- As above, hormones are found in our water systems partly through the disinfecting process but also eliminated via the kidneys from the food we eat, hormones we ingest and from drinking town water
- Steroid hormones such as prednisone can raise tissue copper levels and deplete zinc
- Other medical drugs may impair the liver’s ability to remove copper
- Chlorinated swimming pools and hot tubs
- Fungicides and insecticides
- Dental prosthesis and other dental materials
- Copper pipes
- Hair treatments and dyes
- Ice makers
- Industrial emissions and wastes
- Genetic predisposition, ie a child born to a parent with a copper imbalance inherits the problem and this then makes them susceptible to adding to the load.
- Enviromental xenoestrogens (found in food colourings, lotions, plastics – BPAs etc)
- Vitamin tablets which often contain copper
- Some foods are naturally high in copper (dark chocolate, some teas, nuts, avocados, yeast, soy products, dried fruit, mushrooms, shellfish and organ meat)
Some cases will respond beautifully to normal constitutional treatment (treating the whole person not just the diagnosis or symptoms alone) and with a little extra zinc the body can naturally chelate.
Sometimes this toxicity creates an obstacle to cure and needs to be removed before health can be restored. This is done through homeopathic chelation (removal of the toxic overload), looking at mineral levels and also looking at diet. It can be done with other natural methods but from my experience homeopathy can work more quickly.
While the only sure way to ascertain the copper level is by doing a hair tissue mineral analysis, I’ve seen so many cases over the years that I can usually pick it from the presenting picture. HTMA, however, is always required for confirmation and to assess any other potential issues.
I would usually consider toxicity as being a factor if a case is not progressing on well-chosen remedies and of course this would apply to mercury, aluminium, lead, cadmium toxicities, etc.
So high copper requires homeopathic constitutional treatment to support the immune system, chelation to remove the copper and balance the system, and nutritional support as well. Results can be very rapid in children and outcomes are generally good.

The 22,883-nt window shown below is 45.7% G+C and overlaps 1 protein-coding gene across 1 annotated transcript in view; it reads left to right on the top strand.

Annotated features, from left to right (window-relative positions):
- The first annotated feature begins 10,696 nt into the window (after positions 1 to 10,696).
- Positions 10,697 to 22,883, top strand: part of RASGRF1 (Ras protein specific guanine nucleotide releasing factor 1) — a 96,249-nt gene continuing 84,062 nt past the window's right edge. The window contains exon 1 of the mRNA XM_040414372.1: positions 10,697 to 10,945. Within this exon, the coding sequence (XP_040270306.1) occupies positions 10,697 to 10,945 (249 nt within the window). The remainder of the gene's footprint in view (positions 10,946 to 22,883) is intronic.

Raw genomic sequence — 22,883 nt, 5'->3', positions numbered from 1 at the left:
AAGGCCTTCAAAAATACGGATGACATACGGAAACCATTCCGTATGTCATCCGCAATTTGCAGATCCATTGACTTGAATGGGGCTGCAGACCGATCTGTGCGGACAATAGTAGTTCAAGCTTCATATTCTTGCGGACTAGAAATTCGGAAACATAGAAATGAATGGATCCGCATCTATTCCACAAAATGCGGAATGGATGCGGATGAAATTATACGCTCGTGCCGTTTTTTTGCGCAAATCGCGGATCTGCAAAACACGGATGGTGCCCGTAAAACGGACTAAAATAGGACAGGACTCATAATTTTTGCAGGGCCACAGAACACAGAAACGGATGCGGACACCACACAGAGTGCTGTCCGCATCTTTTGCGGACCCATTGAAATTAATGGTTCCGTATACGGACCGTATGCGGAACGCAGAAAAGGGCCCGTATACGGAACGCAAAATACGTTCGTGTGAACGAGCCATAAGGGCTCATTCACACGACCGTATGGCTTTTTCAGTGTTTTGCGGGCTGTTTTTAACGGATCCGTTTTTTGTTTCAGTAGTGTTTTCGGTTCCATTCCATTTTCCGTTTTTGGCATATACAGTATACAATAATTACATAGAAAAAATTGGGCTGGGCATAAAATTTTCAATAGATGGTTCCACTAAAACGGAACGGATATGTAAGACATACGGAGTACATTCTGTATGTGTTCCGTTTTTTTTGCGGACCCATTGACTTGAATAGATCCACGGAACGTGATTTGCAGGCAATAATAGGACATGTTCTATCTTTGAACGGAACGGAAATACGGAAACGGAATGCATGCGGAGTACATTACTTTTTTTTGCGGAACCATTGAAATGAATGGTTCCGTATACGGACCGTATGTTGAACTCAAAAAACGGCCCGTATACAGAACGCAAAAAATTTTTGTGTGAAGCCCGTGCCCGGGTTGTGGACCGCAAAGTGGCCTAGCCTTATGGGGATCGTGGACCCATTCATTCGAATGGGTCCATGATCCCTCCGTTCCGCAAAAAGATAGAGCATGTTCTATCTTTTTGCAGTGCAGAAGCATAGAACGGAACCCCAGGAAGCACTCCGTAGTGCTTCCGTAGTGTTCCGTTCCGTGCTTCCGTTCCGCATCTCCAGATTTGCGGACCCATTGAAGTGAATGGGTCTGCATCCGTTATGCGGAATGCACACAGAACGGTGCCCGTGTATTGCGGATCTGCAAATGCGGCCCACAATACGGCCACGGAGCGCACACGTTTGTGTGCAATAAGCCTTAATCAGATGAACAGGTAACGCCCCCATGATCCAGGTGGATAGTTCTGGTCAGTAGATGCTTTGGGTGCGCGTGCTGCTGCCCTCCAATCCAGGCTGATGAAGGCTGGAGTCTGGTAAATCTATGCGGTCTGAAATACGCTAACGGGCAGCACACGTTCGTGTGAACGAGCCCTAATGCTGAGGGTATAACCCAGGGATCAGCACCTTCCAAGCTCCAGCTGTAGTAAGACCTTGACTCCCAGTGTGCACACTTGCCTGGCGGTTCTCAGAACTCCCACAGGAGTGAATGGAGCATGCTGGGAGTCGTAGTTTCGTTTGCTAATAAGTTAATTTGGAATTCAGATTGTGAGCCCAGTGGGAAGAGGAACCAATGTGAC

Remember also that copper levels are passed from mother to child and if the mother’s diet is high in copper when breastfeeding this adds to the child’s load.
I could write a book on the subject of copper toxicity and I expect someone already has, however, this is a taster of the health issues associated with copper both in excess and in deficiency to give you some pointers.
Consider your diet, your lifestyle and your health, but do consider that elevated copper is a major issue in our world and does need to be dealt with for optimum health and well-being.
Gamble, J. Mastering Homeopathy 3; Obstacles to Cure: Toxicity, Deficiency & Infection; Karuna Publishing 2010
Dr Janet Hull http://www.hairanalysisprogram.com/
Wilson, L. Nutritional Balancing and Hair Mineral Analysis; 4th revised edition. 2010
Marchese, M. Environmental Medicine Update: Copper Chelation and Cancer. 2013. http://www.townsendletter.com/AugSept2013/enviromed0813.html
Melanie Creedy is a UK trained and Australian Registered Homeopath (AROH). She is currently Vice President and Professional Development Coordinator of the Australian Homoeopathic Association. Melanie has used homeopathy for 30 years and has been in practice since 1998. For many years she ran The Children’s Ear Clinic in Western Australian, but since her tree change to Tasmania, has a special interest in women’s and children’s health generally and helping individuals manage their journey on the spiritual path with homeopathy and her range of essences. Melanie has developed her own methods of dealing with complex cases over the years and offers distance consultations via phone and skype to allow people Australia-wide to access her services. You can find out more about Melanie or contact her at www.elementsofhealth.com.au.
Homeopathy is a traditional medicine. It may be used in conjunction with other medicines. For any ongoing chronic condition, it is important to be assessed or examined by your healthcare professional or specialist. Always seek medical advice in emergencies. The information provided in this blog does not constitute medical advice but is for information only. If in doubt as to the appropriateness of a suggestion or treatment seek advice from your homeopath.